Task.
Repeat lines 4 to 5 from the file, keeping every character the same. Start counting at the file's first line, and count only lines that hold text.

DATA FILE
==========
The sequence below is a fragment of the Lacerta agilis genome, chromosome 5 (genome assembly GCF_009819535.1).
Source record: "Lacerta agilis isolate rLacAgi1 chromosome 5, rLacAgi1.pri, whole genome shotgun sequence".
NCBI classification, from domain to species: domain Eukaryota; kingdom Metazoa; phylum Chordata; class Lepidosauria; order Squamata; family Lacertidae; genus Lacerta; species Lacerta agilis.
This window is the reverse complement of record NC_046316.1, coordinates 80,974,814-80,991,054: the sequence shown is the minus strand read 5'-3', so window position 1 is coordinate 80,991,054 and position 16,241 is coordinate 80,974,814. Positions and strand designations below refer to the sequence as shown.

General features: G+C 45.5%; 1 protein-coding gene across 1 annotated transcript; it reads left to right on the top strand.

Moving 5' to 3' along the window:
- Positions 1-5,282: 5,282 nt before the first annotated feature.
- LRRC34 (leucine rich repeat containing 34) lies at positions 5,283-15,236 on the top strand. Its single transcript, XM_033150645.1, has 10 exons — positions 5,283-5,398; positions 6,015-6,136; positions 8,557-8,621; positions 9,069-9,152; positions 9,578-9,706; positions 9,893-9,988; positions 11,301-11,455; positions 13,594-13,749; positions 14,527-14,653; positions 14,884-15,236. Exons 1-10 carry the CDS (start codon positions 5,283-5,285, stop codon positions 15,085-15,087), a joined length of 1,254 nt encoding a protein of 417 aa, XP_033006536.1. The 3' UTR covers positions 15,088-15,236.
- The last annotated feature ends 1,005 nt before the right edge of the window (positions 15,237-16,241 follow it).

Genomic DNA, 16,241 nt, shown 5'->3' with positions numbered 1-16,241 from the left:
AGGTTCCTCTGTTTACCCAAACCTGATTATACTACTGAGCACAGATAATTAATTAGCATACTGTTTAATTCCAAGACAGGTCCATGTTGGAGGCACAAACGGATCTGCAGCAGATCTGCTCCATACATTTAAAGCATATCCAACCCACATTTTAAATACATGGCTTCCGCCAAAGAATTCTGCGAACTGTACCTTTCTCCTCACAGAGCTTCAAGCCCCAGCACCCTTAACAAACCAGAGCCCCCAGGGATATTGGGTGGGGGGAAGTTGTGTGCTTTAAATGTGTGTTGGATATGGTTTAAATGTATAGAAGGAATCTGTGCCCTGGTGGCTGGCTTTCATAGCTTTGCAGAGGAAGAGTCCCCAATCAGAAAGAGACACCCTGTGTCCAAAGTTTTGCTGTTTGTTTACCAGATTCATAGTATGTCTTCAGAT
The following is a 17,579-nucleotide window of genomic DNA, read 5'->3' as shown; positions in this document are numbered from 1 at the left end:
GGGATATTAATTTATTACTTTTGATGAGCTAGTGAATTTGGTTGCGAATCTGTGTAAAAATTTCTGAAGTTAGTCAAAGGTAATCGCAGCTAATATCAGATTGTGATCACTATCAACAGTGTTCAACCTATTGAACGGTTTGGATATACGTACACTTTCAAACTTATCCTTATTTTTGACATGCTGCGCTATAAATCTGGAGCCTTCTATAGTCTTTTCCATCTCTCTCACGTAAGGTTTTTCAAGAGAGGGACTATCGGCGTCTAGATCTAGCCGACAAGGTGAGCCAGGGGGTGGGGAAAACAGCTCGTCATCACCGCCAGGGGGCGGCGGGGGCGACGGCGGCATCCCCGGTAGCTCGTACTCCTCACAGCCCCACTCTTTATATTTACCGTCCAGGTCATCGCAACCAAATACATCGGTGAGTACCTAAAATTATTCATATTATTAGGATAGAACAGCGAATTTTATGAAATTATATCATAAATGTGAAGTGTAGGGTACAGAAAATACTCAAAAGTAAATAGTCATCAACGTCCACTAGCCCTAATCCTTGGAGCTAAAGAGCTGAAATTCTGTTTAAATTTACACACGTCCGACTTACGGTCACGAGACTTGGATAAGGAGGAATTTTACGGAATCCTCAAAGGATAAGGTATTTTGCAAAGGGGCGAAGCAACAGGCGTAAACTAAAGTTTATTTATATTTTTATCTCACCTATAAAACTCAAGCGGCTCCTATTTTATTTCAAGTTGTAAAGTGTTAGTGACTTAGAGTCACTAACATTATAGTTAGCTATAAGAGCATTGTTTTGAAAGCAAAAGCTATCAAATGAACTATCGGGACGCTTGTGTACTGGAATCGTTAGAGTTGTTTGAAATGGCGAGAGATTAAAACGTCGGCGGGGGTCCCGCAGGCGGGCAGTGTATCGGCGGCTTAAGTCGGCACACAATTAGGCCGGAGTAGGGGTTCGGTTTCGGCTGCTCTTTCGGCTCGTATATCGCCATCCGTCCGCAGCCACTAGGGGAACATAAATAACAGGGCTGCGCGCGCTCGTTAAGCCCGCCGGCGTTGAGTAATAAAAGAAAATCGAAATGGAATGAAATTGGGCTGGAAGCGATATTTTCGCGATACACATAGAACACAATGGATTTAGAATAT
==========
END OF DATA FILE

This window is the reverse complement of record NC_046316.1, coordinates 80,974,814-80,991,054: the sequence shown is the minus strand read 5'-3', so window position 1 is coordinate 80,991,054 and position 16,241 is coordinate 80,974,814. Positions and strand designations below refer to the sequence as shown.

General features: G+C 45.5%; 1 protein-coding gene across 1 annotated transcript; it reads left to right on the top strand.